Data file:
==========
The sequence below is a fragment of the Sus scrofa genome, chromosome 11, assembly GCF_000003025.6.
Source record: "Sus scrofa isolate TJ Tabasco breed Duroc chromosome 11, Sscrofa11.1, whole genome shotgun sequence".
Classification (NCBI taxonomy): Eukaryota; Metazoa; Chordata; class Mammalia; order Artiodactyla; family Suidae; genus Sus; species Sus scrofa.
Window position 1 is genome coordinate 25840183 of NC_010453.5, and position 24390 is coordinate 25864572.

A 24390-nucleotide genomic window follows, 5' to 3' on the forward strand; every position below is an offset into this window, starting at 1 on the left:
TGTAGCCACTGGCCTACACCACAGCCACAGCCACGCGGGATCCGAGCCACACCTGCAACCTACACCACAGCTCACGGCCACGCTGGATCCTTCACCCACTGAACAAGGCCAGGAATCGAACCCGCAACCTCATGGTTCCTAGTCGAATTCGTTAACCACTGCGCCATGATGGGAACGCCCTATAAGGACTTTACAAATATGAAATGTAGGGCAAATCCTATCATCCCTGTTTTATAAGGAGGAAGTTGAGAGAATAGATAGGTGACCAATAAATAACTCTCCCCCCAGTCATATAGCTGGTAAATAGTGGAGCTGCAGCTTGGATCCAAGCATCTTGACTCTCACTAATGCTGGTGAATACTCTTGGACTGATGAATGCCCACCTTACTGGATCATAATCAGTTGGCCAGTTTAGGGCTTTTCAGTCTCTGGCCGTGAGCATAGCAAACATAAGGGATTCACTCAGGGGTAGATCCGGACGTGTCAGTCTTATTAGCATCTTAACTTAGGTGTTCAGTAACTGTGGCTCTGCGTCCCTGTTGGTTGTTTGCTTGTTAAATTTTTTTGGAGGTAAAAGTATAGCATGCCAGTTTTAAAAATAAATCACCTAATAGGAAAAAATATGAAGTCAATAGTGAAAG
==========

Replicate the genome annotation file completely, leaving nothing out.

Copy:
The sequence below is a fragment of the Sus scrofa genome, chromosome 11, assembly GCF_000003025.6.
Source record: "Sus scrofa isolate TJ Tabasco breed Duroc chromosome 11, Sscrofa11.1, whole genome shotgun sequence".
Classification (NCBI taxonomy): Eukaryota; Metazoa; Chordata; class Mammalia; order Artiodactyla; family Suidae; genus Sus; species Sus scrofa.
Window position 1 is genome coordinate 25840183 of NC_010453.5, and position 24390 is coordinate 25864572.

A 24390-nucleotide genomic window follows, 5' to 3' on the forward strand; every position below is an offset into this window, starting at 1 on the left:
TGTAGCCACTGGCCTACACCACAGCCACAGCCACGCGGGATCCGAGCCACACCTGCAACCTACACCACAGCTCACGGCCACGCTGGATCCTTCACCCACTGAACAAGGCCAGGAATCGAACCCGCAACCTCATGGTTCCTAGTCGAATTCGTTAACCACTGCGCCATGATGGGAACGCCCTATAAGGACTTTACAAATATGAAATGTAGGGCAAATCCTATCATCCCTGTTTTATAAGGAGGAAGTTGAGAGAATAGATAGGTGACCAATAAATAACTCTCCCCCCAGTCATATAGCTGGTAAATAGTGGAGCTGCAGCTTGGATCCAAGCATCTTGACTCTCACTAATGCTGGTGAATACTCTTGGACTGATGAATGCCCACCTTACTGGATCATAATCAGTTGGCCAGTTTAGGGCTTTTCAGTCTCTGGCCGTGAGCATAGCAAACATAAGGGATTCACTCAGGGGTAGATCCGGACGTGTCAGTCTTATTAGCATCTTAACTTAGGTGTTCAGTAACTGTGGCTCTGCGTCCCTGTTGGTTGTTTGCTTGTTAAATTTTTTTGGAGGTAAAAGTATAGCATGCCAGTTTTAAAAATAAATCACCTAATAGGAAAAAATATGAAGTCAATAGTGAAAG